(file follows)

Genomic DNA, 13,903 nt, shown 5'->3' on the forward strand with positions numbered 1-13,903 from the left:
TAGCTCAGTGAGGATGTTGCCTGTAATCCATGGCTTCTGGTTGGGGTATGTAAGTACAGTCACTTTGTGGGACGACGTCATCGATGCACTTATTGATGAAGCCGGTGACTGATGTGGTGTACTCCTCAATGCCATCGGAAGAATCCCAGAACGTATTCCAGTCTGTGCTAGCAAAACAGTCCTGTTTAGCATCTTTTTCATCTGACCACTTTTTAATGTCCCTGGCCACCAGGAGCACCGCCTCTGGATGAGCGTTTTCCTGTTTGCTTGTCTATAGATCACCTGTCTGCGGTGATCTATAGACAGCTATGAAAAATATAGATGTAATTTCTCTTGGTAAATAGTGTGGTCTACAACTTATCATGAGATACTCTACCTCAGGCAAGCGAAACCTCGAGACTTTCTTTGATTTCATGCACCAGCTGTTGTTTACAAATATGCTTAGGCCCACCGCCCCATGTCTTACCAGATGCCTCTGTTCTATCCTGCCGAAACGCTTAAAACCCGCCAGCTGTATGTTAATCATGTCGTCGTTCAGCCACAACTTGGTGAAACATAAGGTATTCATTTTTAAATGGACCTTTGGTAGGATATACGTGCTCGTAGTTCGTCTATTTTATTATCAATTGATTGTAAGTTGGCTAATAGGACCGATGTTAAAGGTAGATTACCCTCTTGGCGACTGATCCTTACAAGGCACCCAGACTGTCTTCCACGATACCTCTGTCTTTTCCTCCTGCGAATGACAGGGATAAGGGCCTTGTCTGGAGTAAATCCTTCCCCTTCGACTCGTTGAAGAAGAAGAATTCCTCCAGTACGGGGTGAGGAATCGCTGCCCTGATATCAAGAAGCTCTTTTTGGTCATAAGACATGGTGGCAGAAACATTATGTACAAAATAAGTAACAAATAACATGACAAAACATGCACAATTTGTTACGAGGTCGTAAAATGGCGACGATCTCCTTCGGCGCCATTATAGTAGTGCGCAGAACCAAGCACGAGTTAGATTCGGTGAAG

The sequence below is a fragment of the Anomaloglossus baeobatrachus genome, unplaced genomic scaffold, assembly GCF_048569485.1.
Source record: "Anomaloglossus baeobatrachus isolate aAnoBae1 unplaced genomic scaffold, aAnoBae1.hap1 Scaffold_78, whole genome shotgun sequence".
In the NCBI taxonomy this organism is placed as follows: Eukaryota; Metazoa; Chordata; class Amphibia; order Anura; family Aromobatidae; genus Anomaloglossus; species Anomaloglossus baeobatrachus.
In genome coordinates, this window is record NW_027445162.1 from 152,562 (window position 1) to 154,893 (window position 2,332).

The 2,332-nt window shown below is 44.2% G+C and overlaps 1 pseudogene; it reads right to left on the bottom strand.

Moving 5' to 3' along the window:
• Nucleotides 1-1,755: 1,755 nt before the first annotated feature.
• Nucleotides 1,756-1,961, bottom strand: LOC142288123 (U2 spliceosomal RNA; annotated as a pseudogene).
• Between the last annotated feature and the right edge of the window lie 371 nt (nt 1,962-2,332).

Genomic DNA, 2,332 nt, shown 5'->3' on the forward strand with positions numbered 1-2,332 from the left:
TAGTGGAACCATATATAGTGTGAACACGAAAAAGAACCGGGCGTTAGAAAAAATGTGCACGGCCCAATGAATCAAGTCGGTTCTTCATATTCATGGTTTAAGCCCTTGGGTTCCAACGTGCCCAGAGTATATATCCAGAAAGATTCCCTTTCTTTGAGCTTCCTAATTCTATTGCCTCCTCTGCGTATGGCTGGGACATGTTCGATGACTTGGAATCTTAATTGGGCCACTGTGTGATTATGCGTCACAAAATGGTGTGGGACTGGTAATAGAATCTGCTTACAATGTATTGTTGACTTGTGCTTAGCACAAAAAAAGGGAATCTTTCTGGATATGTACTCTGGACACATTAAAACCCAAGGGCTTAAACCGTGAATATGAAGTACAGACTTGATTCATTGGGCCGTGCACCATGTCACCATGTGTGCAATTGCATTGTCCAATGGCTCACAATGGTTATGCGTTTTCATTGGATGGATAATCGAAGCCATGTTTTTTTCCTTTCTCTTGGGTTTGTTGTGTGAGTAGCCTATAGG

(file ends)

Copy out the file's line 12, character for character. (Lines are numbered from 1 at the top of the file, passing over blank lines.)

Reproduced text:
Genomic DNA, 2,332 nt, shown 5'->3' on the forward strand with positions numbered 1-2,332 from the left: